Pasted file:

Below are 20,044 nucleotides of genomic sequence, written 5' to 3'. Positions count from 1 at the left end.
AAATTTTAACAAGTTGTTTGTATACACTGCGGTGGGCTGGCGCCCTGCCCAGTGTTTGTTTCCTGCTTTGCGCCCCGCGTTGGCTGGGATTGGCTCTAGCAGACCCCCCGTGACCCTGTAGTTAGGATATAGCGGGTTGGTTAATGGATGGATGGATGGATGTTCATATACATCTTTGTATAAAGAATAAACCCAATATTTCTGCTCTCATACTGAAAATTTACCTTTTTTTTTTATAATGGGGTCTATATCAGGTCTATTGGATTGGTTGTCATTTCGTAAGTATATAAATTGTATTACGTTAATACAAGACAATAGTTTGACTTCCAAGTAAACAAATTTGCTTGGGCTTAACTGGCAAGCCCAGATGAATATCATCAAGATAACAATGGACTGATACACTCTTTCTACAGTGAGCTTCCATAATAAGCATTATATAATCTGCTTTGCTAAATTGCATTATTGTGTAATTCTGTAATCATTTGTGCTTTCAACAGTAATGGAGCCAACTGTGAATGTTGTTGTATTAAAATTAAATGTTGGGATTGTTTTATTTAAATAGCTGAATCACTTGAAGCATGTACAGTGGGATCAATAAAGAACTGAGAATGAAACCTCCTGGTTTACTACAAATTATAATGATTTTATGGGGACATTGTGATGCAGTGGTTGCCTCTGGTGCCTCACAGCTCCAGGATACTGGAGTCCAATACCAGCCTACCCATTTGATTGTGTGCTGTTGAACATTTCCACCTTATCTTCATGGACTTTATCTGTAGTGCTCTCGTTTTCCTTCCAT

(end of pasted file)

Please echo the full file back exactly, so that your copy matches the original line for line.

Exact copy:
Below are 20,044 nucleotides of genomic sequence, written 5' to 3'. Positions count from 1 at the left end.
AAATTTTAACAAGTTGTTTGTATACACTGCGGTGGGCTGGCGCCCTGCCCAGTGTTTGTTTCCTGCTTTGCGCCCCGCGTTGGCTGGGATTGGCTCTAGCAGACCCCCCGTGACCCTGTAGTTAGGATATAGCGGGTTGGTTAATGGATGGATGGATGGATGTTCATATACATCTTTGTATAAAGAATAAACCCAATATTTCTGCTCTCATACTGAAAATTTACCTTTTTTTTTTATAATGGGGTCTATATCAGGTCTATTGGATTGGTTGTCATTTCGTAAGTATATAAATTGTATTACGTTAATACAAGACAATAGTTTGACTTCCAAGTAAACAAATTTGCTTGGGCTTAACTGGCAAGCCCAGATGAATATCATCAAGATAACAATGGACTGATACACTCTTTCTACAGTGAGCTTCCATAATAAGCATTATATAATCTGCTTTGCTAAATTGCATTATTGTGTAATTCTGTAATCATTTGTGCTTTCAACAGTAATGGAGCCAACTGTGAATGTTGTTGTATTAAAATTAAATGTTGGGATTGTTTTATTTAAATAGCTGAATCACTTGAAGCATGTACAGTGGGATCAATAAAGAACTGAGAATGAAACCTCCTGGTTTACTACAAATTATAATGATTTTATGGGGACATTGTGATGCAGTGGTTGCCTCTGGTGCCTCACAGCTCCAGGATACTGGAGTCCAATACCAGCCTACCCATTTGATTGTGTGCTGTTGAACATTTCCACCTTATCTTCATGGACTTTATCTGTAGTGCTCTCGTTTTCCTTCCAT